Confessions of a Bikini Competitor

I have neglected this blog for way too long. So first let me apologize. I plan to be more consistent. Now let me explain why I “fell off the bandwagon”.

For the last 5 or 6 years I have been a “fitness nut”. Since I began I would say I have consistently averaged 5-6 days a week in the gym and have had a healthy diet. It started out as a means to save money from eating out. Quickly working out became my sanity and it saved me from the stress and emotional upset of my full time therapy job. About 3 years ago working out became my part-time job when I started teaching group fitness classes. It was during this time that working out became not just a hobby but a passion of mine. Working out and eating well was fun for me. Over the course of time I found I wanted to challenge myself in the sport of bodybuilding.

I was always happy with the way I looked and felt very comfortable and confident with my body but I wanted to see how my body could change with discipline and focus. So in March 2014 I started prepping for my first bikini bodybuilding competition. With my excellent coach and my motivation to be successful I walked on stage July 5th, 2014 and placed 6th. I felt very proud of what I accomplished. The road to the stage was fun. It is exciting to watch your body become lean and vascular. My body really became a fat burning, muscle building machine. I am a competitor at heart and can honestly say I feel accomplished with my performance in my first competition. I believe that others found inspiration in my progress and dedication, and my accomplishment really does show that with hard-work and discipline anything is possible.

However over time I stopped enjoying eating well and working out because these things were now a chore. Most days I dreaded going to the gym but went because “I had too”. When I wasn’t in the gym I was obsessing about working out. I literally laid in bed at night and visioned myself doing the next days workout and cardio. Images of food and meal prepping consumed my every thought. The food I ate no longer tasted enjoyable because it was solely fuel. When I wasn’t eating, I was starving and literally counting down until I could eat again. I was exhausted mentally and emotionally.

As my contest drew closer I hired and worked with a posing coach (one of the best in my opinion). So every Saturday after my workout, rather than spend time with family and friends I drove close to 2 hours (one way) to practice my posing. I spent money I could have been saving for a retirement or starting a new business for me and my husband on supplements. I thought my food bill would decrease as I just ate the same thing daily, but our grocery bill doubled and I was spending over $200 a month on supplements. The food is not only expensive but it is also costly to compete. There is a fee to join the Federation, there is a fee for each contest, tanning costs about $300 dollars, there is the cost of hair and makeup, plus the cost of a hotel stay and travel. Alas, the bikinis the girls in the bikini division wear are gorgeous. They are also very expensive. Yet I choose to once again spend HUNDREDS of dollars on a bikini instead of saving, investing, or bettering my families future.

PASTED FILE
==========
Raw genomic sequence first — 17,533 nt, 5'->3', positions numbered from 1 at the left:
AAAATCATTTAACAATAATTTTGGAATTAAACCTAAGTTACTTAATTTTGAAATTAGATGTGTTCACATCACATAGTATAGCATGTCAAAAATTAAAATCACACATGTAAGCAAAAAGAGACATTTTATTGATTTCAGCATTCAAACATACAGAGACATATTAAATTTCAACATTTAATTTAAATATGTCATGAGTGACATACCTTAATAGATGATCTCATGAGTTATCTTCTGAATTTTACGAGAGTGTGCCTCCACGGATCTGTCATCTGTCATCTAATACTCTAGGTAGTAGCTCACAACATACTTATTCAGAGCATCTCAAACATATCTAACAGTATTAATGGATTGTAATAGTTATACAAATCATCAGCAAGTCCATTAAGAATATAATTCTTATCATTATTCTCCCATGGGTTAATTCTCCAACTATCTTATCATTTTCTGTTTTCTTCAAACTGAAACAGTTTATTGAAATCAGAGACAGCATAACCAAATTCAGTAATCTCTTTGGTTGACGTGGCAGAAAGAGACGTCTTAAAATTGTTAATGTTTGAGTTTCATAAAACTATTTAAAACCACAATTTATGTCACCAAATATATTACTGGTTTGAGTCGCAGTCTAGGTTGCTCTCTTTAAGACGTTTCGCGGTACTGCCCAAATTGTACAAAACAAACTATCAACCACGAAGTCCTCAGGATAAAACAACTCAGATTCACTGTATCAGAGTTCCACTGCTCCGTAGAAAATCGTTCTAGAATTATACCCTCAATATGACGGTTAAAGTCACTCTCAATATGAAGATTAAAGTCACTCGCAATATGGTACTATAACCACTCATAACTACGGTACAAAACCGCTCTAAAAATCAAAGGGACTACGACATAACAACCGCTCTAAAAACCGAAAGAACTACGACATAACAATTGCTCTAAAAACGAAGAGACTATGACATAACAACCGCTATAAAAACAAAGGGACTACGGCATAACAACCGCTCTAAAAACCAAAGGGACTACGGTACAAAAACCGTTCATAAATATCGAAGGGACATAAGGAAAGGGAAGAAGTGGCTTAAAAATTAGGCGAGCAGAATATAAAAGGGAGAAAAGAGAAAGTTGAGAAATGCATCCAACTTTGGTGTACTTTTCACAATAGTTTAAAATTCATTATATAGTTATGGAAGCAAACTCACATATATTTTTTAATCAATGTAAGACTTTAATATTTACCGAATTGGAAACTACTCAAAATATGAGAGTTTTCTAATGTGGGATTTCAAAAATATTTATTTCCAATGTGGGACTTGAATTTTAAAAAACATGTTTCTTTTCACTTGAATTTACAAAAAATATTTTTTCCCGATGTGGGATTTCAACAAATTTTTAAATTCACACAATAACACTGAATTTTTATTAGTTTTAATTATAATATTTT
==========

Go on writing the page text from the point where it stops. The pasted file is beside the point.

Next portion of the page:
Sure my waist and my body fat decreased but so did my wallet and my self-esteem. Suddenly it became about being a certain standard and fitting into a mold. I prefer to stand out, be different, and quite enjoy not always fitting in. Yet consuming myself with working out and competing I found I wanted to be like other competitors and fitness professionals. On contest day I saw myself with my tan, my hair and make up done, my beautiful bikini, and did not recognize myself. I was no longer Stephanie, but rather some obsessed meat head.

I spent the weeks following my show thinking about my next show. I was now obsessed with not “getting fat” (whatever that means). So I continued to obsess about going to the gym and counting calories and macros. Still working out and eating well was not fun. As I began to gain normal fat back I felt self-conscious and disgusting. This is about the time I stopped writing and stopped trying to help, motivate, and encourage others. I was so over working out that I stopped teaching at my gym, and this was something I love to do. Was I depressed? Not clinically but I think I was in a dark place. I had become something and someone I did not want to be.

You see, I had found balance in my life. Working out and eating well was fun because it did not control my life. I made it fit my lifestyle. I took it to the extreme of restricting calories, food, and WINE! I was working out to an extreme. When all you can talk about, think about, and dream about is working out and eating vegetables and lean protein you can be sure you are off balance. I remember a few meals following my show I literally had anxiety about eating. I ruined a surprise my husband had planned for me because I was so anxious and worried about what the meal would entail. Because I had become so obsessed with working out, eating, gaining fat, and staying lean, I was no longer able to enjoy friends and time with family. I felt embarrassed and insure to be at the gym. The gym was once a place where I felt confident and in control. But after my show it was as if I was a beginner again just walking into a gym for the first time. I was lost. I even kept my coach and had a plan but found I was not able to follow through. I withdrew from family and friends and wanted to spend my free time doing nothing and resting rather than being active and outgoing. I became lazy! I stopped feeling motivated to work on my career. I gained weight and body fat back but my confidence was destroyed. I felt I did not deserve to teach others. I felt I was not good enough to inspire and motivate.